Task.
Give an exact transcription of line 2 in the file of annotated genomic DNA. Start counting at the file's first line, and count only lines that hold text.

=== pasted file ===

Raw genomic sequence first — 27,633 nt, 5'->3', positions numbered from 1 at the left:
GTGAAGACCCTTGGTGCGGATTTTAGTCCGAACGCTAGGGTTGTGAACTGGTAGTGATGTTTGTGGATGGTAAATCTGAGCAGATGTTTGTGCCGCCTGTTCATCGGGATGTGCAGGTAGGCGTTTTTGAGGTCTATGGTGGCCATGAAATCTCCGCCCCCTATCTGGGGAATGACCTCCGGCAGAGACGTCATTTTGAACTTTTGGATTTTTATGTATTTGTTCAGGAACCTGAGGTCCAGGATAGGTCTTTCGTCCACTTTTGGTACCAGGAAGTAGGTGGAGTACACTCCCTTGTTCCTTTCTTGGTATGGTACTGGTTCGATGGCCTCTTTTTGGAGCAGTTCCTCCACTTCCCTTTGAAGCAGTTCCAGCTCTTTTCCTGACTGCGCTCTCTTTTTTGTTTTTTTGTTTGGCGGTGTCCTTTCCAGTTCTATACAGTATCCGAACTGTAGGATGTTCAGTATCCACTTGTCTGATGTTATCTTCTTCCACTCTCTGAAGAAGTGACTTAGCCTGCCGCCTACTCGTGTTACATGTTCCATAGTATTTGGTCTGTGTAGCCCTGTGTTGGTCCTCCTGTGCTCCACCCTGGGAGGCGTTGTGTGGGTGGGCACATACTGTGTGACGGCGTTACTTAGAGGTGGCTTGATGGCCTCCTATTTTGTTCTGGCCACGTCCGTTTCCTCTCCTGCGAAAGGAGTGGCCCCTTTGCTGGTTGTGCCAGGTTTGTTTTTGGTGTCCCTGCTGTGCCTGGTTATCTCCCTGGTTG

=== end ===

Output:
GTGAAGACCCTTGGTGCGGATTTTAGTCCGAACGCTAGGGTTGTGAACTGGTAGTGATGTTTGTGGATGGTAAATCTGAGCAGATGTTTGTGCCGCCTGTTCATCGGGATGTGCAGGTAGGCGTTTTTGAGGTCTATGGTGGCCATGAAATCTCCGCCCCCTATCTGGGGAATGACCTCCGGCAGAGACGTCATTTTGAACTTTTGGATTTTTATGTATTTGTTCAGGAACCTGAGGTCCAGGATAGGTCTTTCGTCCACTTTTGGTACCAGGAAGTAGGTGGAGTACACTCCCTTGTTCCTTTCTTGGTATGGTACTGGTTCGATGGCCTCTTTTTGGAGCAGTTCCTCCACTTCCCTTTGAAGCAGTTCCAGCTCTTTTCCTGACTGCGCTCTCTTTTTTGTTTTTTTGTTTGGCGGTGTCCTTTCCAGTTCTATACAGTATCCGAACTGTAGGATGTTCAGTATCCACTTGTCTGATGTTATCTTCTTCCACTCTCTGAAGAAGTGACTTAGCCTGCCGCCTACTCGTGTTACATGTTCCATAGTATTTGGTCTGTGTAGCCCTGTGTTGGTCCTCCTGTGCTCCACCCTGGGAGGCGTTGTGTGGGTGGGCACATACTGTGTGACGGCGTTACTTAGAGGTGGCTTGATGGCCTCCTATTTTGTTCTGGCCACGTCCGTTTCCTCTCCTGCGAAAGGAGTGGCCCCTTTGCTGGTTGTGCCAGGTTTGTTTTTGGTGTCCCTGCTGTGCCTGGTTATCTCCCTGGTTG